Psychologist Angela Duckworth explains that grit, a personality trait, is made up of passion and perseverance. What I really liked about this book is that her research is well backed up by psychology researches and statistics. Some of us are not as successful as we would like to be in our lines of work probably because we are not passionate enough and lack perseverance. A lot of times we give up on something because it didn’t work for us and jump onto the next thing. Before we know it, we have jumped into different things without staying in one long enough for our persistence to pay back.

When it comes to passion, one cannot be passionate about something they don’t enjoy doing. One reason we could be feeling stagnated and lacking passion for everyday activities it’s because it is possible we are barking on the wrong tree. Sometimes we gather information on certain career lines and learn that they are lucrative. We dive into them without questioning if we like doing it. As a result, we lack satisfaction in our work, lack the drive to wake up every morning and do the thing that we love, and end up living miserable lives which translates into low returns.

Angela Duckworth insists that grit as being the art of picking up something we are passionate about and working on it every single day. She also puts emphasis on perseverance whereby we continue working on our passion without giving up when things get tough. These two combined are what eventually lead to success.

The funny thing is, we hear about passion and perseverance all the time. You are probably rolling your eyes on this article before jumping onto the next one to look for something more motivating. Before you do that, ask yourself, have you ever really put grit into your work long enough for it to yield the fruits you desire? If you haven’t, why not give it a chance? Why not actually decide if you are working on your passion, and then grind through it without faltering?  Action is what will get things done, which takes me to my next lesson.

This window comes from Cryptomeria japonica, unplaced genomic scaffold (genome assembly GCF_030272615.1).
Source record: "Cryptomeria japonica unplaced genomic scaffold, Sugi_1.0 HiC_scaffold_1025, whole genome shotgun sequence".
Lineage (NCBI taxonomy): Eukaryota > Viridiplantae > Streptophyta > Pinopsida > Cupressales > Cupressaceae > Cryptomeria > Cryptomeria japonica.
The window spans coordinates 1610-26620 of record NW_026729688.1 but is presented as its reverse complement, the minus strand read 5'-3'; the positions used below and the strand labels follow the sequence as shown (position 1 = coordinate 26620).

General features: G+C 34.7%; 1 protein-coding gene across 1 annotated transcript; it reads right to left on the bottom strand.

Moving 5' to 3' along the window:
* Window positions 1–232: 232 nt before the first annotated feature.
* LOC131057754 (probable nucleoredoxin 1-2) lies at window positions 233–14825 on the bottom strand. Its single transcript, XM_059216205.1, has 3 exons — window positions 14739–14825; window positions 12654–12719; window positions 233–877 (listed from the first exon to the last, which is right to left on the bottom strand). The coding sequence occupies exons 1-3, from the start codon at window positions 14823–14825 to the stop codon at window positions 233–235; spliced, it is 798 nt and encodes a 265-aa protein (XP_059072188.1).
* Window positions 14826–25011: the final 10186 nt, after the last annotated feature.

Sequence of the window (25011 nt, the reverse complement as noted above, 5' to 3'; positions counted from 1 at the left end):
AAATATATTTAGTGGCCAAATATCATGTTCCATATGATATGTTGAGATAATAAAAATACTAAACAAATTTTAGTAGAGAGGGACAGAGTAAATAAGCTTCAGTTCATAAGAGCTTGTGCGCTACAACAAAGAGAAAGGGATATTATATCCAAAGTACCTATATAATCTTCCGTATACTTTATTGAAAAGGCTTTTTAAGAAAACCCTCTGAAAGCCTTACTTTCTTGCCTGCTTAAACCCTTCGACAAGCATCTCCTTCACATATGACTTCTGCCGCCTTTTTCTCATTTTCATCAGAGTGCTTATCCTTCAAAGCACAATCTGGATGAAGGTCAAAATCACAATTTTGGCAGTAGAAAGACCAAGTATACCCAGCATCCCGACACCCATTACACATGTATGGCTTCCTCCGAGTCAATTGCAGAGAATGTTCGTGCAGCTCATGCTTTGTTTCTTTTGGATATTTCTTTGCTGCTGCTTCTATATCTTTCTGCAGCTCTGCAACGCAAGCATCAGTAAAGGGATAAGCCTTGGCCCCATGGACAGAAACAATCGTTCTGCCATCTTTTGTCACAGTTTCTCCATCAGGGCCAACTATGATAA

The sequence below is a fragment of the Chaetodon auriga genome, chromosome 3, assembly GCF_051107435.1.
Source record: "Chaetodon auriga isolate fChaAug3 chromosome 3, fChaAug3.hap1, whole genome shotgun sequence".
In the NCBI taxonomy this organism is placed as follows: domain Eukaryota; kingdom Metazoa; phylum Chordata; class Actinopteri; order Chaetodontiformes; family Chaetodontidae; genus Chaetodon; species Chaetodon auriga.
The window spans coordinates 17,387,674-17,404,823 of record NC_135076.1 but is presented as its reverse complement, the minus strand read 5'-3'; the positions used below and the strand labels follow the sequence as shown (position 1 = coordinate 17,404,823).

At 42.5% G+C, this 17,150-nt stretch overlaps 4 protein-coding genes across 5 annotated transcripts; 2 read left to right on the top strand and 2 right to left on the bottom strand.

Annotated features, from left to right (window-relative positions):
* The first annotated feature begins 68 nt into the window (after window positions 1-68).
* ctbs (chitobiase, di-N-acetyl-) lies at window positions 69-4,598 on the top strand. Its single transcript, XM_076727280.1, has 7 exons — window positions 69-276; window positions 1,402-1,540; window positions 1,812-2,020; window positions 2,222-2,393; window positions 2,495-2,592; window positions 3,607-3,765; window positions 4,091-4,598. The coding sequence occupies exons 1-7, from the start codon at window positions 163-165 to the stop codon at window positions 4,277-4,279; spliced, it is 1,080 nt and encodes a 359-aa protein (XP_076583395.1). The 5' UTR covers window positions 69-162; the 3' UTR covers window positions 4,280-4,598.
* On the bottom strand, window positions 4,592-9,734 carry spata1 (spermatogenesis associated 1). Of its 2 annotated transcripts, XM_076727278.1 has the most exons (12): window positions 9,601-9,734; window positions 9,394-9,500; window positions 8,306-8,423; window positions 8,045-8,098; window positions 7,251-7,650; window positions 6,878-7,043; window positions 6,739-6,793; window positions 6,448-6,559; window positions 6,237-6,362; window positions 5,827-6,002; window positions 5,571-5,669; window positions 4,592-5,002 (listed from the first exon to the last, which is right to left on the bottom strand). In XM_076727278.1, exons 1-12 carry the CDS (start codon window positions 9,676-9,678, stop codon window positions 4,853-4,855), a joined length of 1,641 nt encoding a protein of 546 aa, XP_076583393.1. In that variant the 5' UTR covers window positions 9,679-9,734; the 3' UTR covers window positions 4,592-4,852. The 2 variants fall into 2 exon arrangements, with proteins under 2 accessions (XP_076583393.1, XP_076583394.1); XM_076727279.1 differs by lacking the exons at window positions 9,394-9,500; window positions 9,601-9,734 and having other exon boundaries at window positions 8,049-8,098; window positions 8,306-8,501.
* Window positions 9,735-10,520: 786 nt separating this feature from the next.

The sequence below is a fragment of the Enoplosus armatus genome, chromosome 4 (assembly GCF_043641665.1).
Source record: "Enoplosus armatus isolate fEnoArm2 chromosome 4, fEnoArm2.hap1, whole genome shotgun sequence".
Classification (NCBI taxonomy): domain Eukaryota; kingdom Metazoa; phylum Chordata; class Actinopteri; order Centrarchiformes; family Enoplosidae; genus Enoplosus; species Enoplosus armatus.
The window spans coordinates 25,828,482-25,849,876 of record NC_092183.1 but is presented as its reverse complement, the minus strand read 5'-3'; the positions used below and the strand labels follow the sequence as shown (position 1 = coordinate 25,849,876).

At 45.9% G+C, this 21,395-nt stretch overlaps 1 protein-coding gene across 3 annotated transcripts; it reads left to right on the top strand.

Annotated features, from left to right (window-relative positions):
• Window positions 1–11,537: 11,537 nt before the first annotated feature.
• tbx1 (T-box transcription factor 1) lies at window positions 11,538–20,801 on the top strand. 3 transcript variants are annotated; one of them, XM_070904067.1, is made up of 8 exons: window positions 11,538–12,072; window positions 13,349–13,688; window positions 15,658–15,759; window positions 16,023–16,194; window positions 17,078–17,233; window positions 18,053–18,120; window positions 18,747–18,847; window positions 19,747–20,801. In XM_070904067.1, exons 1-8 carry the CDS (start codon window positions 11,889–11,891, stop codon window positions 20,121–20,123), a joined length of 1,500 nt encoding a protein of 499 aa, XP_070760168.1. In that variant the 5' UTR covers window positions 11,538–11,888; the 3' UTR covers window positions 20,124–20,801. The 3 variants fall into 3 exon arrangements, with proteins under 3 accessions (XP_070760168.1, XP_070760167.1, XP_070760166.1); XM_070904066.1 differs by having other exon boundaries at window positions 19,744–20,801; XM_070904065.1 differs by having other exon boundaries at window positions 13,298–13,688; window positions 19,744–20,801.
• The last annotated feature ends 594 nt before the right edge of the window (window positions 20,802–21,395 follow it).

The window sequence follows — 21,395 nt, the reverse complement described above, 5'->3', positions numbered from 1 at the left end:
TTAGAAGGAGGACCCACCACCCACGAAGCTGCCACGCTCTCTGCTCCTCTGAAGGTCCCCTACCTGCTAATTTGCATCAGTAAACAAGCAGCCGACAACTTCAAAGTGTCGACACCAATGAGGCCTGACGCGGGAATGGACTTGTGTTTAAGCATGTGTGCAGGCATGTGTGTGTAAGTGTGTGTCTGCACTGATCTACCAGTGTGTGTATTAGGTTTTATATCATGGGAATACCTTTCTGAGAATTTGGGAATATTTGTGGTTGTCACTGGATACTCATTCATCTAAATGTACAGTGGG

Am I taking [enough] action?

“Our problem is not ignorance, it is inaction”- Dale Carnegie.

Many of us say; ‘I am an author’, ‘I am a poet’, I am this and that and if asked if they have something to show for it, they don’t. It is possible that you have the career of your dreams in theory, yet you have taken no action to put it to practice. Whether it is a book draft you have stashed in some forgotten folder in your laptop, or a draft proposal you are yet to finish and send there is some form of action pending to put your theory into practice.

Why not publish that book, it may succeed, it may not, but if a publisher ever comes your way and you happen to mention that you are an author, you will actually have something to show for it. In his iconic book Think and Grow Rich, Napoleon Hill discusses how Dr. Seuss was walking home with his manuscript of children’s books, having been rejected by numerous publishers. He met an old acquaintance who happened to be starting a job in publishing and that is why we have the legendary Dr. Seuss today.

From these reflections, I realized, I am on the right path, I am doing what I love doing; writing, and teaching. While sometimes I look on the side and see other things I could be doing, and probably enjoy and become good at them, adding them into my list of priorities right now will reduce my list from being that of priorities, but just any other list. I will remain average in what I do because I am scattering my attention on too many things.

I therefore can be certain and comfortable that I picked my passion, take more action and knock on more doors and importantly persist and remain patient even on days I feel I would like to get off the treadmill. No matter how mundane it feels, go back to that article or book and edit it a thousand times if I have to, show up and teach even on the days the introvert in me wants to just bury myself in books and bed covers. Simply show up when needed, because as Woody Allen said, “80% of success is showing up”

80% of success is showing up- Woody Allen